What is premature menopause?

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When menopause occurs in women under the age of 40, it is called premature menopause. It can be caused by medical treatments such as radiation or chemotherapy, by disturbances in the hormonal signaling system, or by disease. The symptoms of premature menopause are the same as those occurring during normal menopause.
Julia Schlam Edelman
OBGYN (Obstetrics & Gynecology)
Premature menopause refers to the cessation of menstrual periods and the end of fertility before the age of 40. This can occur naturally or as a consequence of radiation or chemotherapy. Survivors of childhood cancer are more likely to experience premature menopause.
Dr. Mehmet Oz, MD
Cardiology (Cardiovascular Disease)
Most women will go through menopause naturally, usually between the ages of 47 and 55. For some women though, it comes even earlier. When that happens it’s known as premature menopause.

It can happen naturally, or sometimes the cause is unknown. One known cause, however, is premature ovarian failure (POF), a condition that causes estrogen levels to rise and fall unpredictably and sometimes stop altogether. Premature ovarian failure can cause menopause to occur at the age of 40 or younger. It can be genetic or autoimmune, meaning the body mistakenly attacks itself, in this case it's attacking the ovarian tissue. It can also come about from surgical removal of the ovaries or because of cancer therapies that inadvertently damage the ovaries.
Premature menopause occurs when your ovaries stop releasing eggs before you turn 40. It can occur naturally or be induced by surgery such as a hysterectomy and oophorectomy, removal of your uterus and ovaries. Premature menopause includes symptoms such as flashes, night sweat, and mood swings.

If you experience premature menopause naturally, you may no longer be able to conceive children. Talk to your doctor about other options for conception if you experience premature menopause.
Patricia Geraghty, NP
Women's Health
WWhen menopause occurs in women 40 years old or younger, it is "premature." This may be caused by surgical removal of the ovaries, damage to the ovaries from medication such as chemotherapy, or it may be spontaneous. Women with premature menopause should see their clinician to confirm the diagnosis. As the ovaries of these women no longer produce hormones, they may benefit from using hormone therapy.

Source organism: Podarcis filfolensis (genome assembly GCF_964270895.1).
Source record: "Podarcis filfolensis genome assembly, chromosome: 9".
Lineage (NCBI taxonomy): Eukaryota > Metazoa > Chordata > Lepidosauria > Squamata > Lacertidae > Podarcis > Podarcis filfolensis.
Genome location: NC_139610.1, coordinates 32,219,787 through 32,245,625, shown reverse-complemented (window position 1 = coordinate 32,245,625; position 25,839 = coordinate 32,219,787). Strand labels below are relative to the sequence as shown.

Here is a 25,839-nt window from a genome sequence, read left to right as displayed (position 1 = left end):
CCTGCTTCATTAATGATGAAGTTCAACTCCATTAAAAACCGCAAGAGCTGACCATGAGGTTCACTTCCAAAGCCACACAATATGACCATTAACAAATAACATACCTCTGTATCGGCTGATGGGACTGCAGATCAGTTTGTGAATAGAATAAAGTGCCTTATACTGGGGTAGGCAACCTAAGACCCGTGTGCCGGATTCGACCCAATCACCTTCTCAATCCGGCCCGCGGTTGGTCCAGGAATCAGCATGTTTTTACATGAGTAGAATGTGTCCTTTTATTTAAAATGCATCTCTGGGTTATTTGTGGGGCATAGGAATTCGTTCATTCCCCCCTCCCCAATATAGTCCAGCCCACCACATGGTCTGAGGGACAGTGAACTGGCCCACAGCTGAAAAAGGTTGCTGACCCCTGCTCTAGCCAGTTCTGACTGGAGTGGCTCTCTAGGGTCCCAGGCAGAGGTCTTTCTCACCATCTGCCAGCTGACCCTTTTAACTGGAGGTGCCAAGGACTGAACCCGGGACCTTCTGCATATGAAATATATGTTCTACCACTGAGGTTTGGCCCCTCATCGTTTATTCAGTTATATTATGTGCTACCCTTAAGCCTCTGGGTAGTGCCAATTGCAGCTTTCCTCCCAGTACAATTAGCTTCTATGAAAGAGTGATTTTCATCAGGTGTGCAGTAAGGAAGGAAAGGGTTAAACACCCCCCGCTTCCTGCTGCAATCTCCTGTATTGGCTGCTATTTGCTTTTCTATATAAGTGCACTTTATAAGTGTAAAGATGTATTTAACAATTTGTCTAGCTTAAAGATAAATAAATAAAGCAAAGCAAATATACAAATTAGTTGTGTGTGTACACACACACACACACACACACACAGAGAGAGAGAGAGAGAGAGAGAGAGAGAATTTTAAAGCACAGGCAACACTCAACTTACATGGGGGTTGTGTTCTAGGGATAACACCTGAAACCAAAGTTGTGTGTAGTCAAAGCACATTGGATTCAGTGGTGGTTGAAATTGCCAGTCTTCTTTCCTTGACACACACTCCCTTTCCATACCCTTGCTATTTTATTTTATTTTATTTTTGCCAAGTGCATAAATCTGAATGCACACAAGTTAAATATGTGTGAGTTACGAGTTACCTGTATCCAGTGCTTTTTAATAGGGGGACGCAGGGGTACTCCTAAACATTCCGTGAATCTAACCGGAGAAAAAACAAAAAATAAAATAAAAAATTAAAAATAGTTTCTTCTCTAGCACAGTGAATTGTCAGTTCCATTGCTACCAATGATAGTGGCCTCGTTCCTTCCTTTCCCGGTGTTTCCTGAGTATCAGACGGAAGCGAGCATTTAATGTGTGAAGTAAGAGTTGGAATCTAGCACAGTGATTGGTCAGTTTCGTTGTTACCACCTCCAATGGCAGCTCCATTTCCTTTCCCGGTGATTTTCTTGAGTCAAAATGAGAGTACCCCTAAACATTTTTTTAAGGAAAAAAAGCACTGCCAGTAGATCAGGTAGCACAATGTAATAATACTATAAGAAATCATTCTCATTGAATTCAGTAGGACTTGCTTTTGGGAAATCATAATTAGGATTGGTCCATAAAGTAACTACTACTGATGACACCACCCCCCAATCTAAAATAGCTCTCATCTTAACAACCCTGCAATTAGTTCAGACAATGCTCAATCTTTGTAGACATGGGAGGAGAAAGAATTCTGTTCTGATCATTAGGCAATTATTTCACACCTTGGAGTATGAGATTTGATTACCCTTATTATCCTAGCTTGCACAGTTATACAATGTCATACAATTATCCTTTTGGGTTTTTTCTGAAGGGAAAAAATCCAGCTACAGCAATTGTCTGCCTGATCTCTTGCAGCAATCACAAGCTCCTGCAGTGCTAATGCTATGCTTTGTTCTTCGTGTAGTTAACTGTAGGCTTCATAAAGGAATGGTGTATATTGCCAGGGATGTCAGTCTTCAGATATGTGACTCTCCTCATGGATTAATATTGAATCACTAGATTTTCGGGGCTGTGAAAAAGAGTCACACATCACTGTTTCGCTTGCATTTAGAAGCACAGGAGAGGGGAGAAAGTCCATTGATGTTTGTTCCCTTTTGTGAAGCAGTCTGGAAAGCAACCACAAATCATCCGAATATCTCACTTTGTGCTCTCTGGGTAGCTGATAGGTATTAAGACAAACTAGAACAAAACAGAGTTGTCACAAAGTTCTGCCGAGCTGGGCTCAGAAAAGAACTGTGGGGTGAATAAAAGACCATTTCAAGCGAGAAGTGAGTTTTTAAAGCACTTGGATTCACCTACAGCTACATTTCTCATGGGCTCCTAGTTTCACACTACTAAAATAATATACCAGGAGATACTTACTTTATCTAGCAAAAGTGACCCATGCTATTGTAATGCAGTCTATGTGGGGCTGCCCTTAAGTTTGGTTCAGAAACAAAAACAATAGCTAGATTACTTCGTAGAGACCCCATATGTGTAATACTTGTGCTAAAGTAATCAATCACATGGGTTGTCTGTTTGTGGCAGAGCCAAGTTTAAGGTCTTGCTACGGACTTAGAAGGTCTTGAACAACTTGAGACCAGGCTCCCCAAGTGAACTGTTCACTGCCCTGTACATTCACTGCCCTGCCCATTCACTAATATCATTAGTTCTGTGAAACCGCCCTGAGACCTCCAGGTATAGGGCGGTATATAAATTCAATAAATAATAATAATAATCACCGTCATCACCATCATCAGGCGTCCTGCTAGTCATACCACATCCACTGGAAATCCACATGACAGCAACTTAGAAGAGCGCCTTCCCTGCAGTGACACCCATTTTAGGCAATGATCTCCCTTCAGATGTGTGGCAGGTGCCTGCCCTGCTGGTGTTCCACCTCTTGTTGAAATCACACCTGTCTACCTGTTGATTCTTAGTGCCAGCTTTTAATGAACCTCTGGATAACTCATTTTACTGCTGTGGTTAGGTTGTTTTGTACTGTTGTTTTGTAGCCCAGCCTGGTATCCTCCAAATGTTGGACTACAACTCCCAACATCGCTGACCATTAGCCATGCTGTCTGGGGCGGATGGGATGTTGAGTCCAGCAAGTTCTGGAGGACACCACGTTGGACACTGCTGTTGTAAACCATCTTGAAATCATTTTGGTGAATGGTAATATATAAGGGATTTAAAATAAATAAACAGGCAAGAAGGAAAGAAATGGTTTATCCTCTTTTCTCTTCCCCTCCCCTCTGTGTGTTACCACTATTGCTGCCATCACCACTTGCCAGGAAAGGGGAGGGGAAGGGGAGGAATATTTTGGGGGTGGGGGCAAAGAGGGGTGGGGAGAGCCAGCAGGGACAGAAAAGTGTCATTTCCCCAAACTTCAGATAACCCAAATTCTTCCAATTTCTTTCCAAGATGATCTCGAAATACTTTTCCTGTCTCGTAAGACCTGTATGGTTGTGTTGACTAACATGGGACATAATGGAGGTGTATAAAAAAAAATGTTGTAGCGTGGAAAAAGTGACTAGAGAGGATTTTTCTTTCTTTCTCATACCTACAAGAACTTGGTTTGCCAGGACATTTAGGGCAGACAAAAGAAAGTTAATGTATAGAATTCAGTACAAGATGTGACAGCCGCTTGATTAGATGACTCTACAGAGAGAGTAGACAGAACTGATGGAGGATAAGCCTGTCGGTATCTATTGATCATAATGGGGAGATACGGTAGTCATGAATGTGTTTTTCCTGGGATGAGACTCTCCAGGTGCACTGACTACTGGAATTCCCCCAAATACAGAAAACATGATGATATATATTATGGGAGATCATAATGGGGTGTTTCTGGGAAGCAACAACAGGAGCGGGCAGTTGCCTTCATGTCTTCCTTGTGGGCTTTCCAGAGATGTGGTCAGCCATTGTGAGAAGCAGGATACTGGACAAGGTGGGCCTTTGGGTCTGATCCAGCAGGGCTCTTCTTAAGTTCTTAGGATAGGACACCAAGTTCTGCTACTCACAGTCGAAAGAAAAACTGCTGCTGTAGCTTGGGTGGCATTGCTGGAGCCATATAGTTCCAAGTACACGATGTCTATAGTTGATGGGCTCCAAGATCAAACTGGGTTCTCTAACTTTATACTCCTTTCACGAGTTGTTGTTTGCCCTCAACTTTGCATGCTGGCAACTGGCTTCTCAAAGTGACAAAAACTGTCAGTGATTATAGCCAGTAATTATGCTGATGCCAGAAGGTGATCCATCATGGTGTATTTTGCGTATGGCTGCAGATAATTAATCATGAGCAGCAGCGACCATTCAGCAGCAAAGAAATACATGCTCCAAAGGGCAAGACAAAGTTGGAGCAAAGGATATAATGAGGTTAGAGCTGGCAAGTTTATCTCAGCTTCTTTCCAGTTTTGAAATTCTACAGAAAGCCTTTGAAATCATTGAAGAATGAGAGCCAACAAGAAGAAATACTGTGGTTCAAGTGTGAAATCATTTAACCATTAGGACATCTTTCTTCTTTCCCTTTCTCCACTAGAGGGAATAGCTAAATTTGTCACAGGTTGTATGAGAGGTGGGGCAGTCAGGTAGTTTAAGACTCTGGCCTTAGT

A large group of women in the Nurses Health Study who chose to have their ovaries removed when they were having hysterectomies for reasons other than cancer were compared to women who kept their ovaries. After analysing almost 30,000 women, the women who kept their ovaries had better health in the years following surgery. Specifically, they had less cancer and less hip fractures. This reassures us that using hormones in the age group of women who experience premature menopause is more likely to benefit their health than to cause harm. Each women needs to make this decision based on her personal health and health risks.

Menopause is called "premature" if it happens at or before the age of 40. For some women, it happens naturally. This could be due to family history of premature menopause. For other women, it is brought on by medical means, such as:

Medical treatments, such as surgery to remove the ovaries Cancer treatments, such as chemotherapy or radiation to the pelvic area that damage the ovaries — although menopause does not always occur

For women who want to have children, premature menopause can be a Source: of great distress. Women who still want to become pregnant can talk with their doctors about other ways of having children, such as donor egg programs or adoption.

Having premature menopause puts a woman at more risk for osteoporosis later in her life. If you have premature menopause, talk to your doctor about whether MHT might be an option for you. We don't know for sure how MHT might affect younger women. But some researchers think that for these younger women, the risks of MHT use are likely to be smaller and the benefits greater than those in older women who begin MHT at or beyond the typical age of menopause.

This answer is based on source information from the National Women's Health Information Center.

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Important: This content reflects information from various individuals and organizations and may offer alternative or opposing points of view. It should not be used for medical advice, diagnosis or treatment. As always, you should consult with your healthcare provider about your specific health needs.